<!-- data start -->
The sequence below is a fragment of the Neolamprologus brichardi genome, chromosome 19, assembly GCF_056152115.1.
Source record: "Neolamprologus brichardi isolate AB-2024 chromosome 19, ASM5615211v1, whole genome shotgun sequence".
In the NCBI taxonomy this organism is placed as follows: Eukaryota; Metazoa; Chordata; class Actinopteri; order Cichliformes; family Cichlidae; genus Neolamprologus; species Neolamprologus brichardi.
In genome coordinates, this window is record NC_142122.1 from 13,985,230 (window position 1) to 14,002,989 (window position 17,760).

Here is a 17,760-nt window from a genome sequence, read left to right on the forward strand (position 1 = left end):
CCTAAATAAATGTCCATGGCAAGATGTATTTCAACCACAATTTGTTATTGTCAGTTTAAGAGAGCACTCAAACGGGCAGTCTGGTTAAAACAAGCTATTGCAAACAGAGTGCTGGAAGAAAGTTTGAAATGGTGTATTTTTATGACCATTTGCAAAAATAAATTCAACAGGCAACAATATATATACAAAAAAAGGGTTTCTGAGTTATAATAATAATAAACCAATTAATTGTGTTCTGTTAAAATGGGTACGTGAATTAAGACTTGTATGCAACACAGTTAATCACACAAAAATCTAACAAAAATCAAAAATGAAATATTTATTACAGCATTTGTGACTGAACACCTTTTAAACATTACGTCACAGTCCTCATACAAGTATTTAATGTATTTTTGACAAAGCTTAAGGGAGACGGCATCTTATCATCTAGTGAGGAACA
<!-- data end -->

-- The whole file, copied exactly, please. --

The sequence below is a fragment of the Neolamprologus brichardi genome, chromosome 19, assembly GCF_056152115.1.
Source record: "Neolamprologus brichardi isolate AB-2024 chromosome 19, ASM5615211v1, whole genome shotgun sequence".
In the NCBI taxonomy this organism is placed as follows: Eukaryota; Metazoa; Chordata; class Actinopteri; order Cichliformes; family Cichlidae; genus Neolamprologus; species Neolamprologus brichardi.
In genome coordinates, this window is record NC_142122.1 from 13,985,230 (window position 1) to 14,002,989 (window position 17,760).

Here is a 17,760-nt window from a genome sequence, read left to right on the forward strand (position 1 = left end):
CCTAAATAAATGTCCATGGCAAGATGTATTTCAACCACAATTTGTTATTGTCAGTTTAAGAGAGCACTCAAACGGGCAGTCTGGTTAAAACAAGCTATTGCAAACAGAGTGCTGGAAGAAAGTTTGAAATGGTGTATTTTTATGACCATTTGCAAAAATAAATTCAACAGGCAACAATATATATACAAAAAAAGGGTTTCTGAGTTATAATAATAATAAACCAATTAATTGTGTTCTGTTAAAATGGGTACGTGAATTAAGACTTGTATGCAACACAGTTAATCACACAAAAATCTAACAAAAATCAAAAATGAAATATTTATTACAGCATTTGTGACTGAACACCTTTTAAACATTACGTCACAGTCCTCATACAAGTATTTAATGTATTTTTGACAAAGCTTAAGGGAGACGGCATCTTATCATCTAGTGAGGAACA